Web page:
That notorious red flag. We’ve all seen them. We’ve all ignored them, and later acted like we didn’t see a thing.
You know the role, we’ve all played it well. When we act like the person we’re dating, changed into a different person overnight—when they were the same person we discovered them to be a week into the dating process. They never changed, they were always the same. Those blinders are semi-permeable. We see what we want to see at times, to, “enjoy the ride,” or, “maybe it’s nothing.” When in fact that red flag is, everything.
Dating Is Already Difficult
While dating can be fun, the process of vetting can be exhausting. There are countless dating blogs about the misadventures of each dater, where they chronicle each experience they’ve had. So, the challenges are well documented.
So how do we still fall for the, “banana in the tailpipe?”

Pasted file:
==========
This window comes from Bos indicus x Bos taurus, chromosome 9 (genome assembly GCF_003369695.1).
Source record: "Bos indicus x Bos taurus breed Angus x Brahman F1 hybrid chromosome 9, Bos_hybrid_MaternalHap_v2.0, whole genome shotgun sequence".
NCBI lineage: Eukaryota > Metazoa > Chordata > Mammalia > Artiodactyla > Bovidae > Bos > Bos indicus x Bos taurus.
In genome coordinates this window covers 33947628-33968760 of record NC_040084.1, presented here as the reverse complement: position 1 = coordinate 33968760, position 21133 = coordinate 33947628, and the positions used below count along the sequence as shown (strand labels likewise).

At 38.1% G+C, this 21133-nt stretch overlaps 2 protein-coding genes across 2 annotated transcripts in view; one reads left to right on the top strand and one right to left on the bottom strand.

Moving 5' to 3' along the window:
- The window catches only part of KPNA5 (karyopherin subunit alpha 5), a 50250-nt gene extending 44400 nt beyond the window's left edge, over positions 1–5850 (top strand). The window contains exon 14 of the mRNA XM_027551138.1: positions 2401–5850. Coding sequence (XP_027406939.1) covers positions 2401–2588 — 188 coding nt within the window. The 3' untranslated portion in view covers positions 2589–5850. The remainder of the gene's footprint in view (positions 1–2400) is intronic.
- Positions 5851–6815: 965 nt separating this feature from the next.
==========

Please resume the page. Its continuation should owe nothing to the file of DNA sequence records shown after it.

“The mind is the most skilled Photoshopper. It can rationalize anything and paint any picture of anyone, depending on our initial perspective. There is a psychological phenomenon known as the ‘confirmation bias,’ where we are inclined to discard all evidence that does not align with our views and only keep those that do. And with a potentially toxic person, they have worked to create a false positive impression to worm their way into your heart. So even if they do something bad or say something that’s off, you may think, ‘He’s only this way because he went through X.’ This is when ticking boxes of ‘Is he rude to the waiter?’ ‘Is he nice to his family members?’ doesn’t work. He could be all that — the sleekest toxic people are. But underlying it, if he says things like, ‘So they’ll treat us better the next time,’ or he has a mean mouth towards some people, and if you find yourself justifying his transactional mindset or meanness, then it’s time to pause and step back. Our brains work overtime to convince us of someone who’s not good for us, even when our guts know it.”